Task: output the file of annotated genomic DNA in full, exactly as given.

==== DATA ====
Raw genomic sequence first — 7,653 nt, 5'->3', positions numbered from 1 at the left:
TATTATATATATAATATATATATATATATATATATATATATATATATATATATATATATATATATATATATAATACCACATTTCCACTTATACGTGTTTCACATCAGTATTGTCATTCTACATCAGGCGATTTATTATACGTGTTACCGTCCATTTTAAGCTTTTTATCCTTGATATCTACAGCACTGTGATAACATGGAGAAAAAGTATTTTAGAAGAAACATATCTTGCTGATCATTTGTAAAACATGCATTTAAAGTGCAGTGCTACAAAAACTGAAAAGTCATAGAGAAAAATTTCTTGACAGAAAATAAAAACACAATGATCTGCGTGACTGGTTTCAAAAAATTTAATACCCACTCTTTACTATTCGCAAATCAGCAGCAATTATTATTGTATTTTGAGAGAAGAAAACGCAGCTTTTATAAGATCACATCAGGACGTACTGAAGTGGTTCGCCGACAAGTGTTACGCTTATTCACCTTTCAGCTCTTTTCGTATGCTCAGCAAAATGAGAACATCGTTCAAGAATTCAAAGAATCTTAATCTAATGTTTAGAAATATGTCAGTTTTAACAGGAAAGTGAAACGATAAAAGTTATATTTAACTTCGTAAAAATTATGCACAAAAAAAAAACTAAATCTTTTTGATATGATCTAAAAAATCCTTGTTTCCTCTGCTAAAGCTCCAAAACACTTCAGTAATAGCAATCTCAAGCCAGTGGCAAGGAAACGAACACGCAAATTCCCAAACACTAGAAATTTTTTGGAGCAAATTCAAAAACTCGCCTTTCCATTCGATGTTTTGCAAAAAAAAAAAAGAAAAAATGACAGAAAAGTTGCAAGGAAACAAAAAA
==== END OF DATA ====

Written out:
Raw genomic sequence first — 7,653 nt, 5'->3', positions numbered from 1 at the left:
TATTATATATATAATATATATATATATATATATATATATATATATATATATATATATATATATATATATATAATACCACATTTCCACTTATACGTGTTTCACATCAGTATTGTCATTCTACATCAGGCGATTTATTATACGTGTTACCGTCCATTTTAAGCTTTTTATCCTTGATATCTACAGCACTGTGATAACATGGAGAAAAAGTATTTTAGAAGAAACATATCTTGCTGATCATTTGTAAAACATGCATTTAAAGTGCAGTGCTACAAAAACTGAAAAGTCATAGAGAAAAATTTCTTGACAGAAAATAAAAACACAATGATCTGCGTGACTGGTTTCAAAAAATTTAATACCCACTCTTTACTATTCGCAAATCAGCAGCAATTATTATTGTATTTTGAGAGAAGAAAACGCAGCTTTTATAAGATCACATCAGGACGTACTGAAGTGGTTCGCCGACAAGTGTTACGCTTATTCACCTTTCAGCTCTTTTCGTATGCTCAGCAAAATGAGAACATCGTTCAAGAATTCAAAGAATCTTAATCTAATGTTTAGAAATATGTCAGTTTTAACAGGAAAGTGAAACGATAAAAGTTATATTTAACTTCGTAAAAATTATGCACAAAAAAAAAACTAAATCTTTTTGATATGATCTAAAAAATCCTTGTTTCCTCTGCTAAAGCTCCAAAACACTTCAGTAATAGCAATCTCAAGCCAGTGGCAAGGAAACGAACACGCAAATTCCCAAACACTAGAAATTTTTTGGAGCAAATTCAAAAACTCGCCTTTCCATTCGATGTTTTGCAAAAAAAAAAAAGAAAAAATGACAGAAAAGTTGCAAGGAAACAAAAAA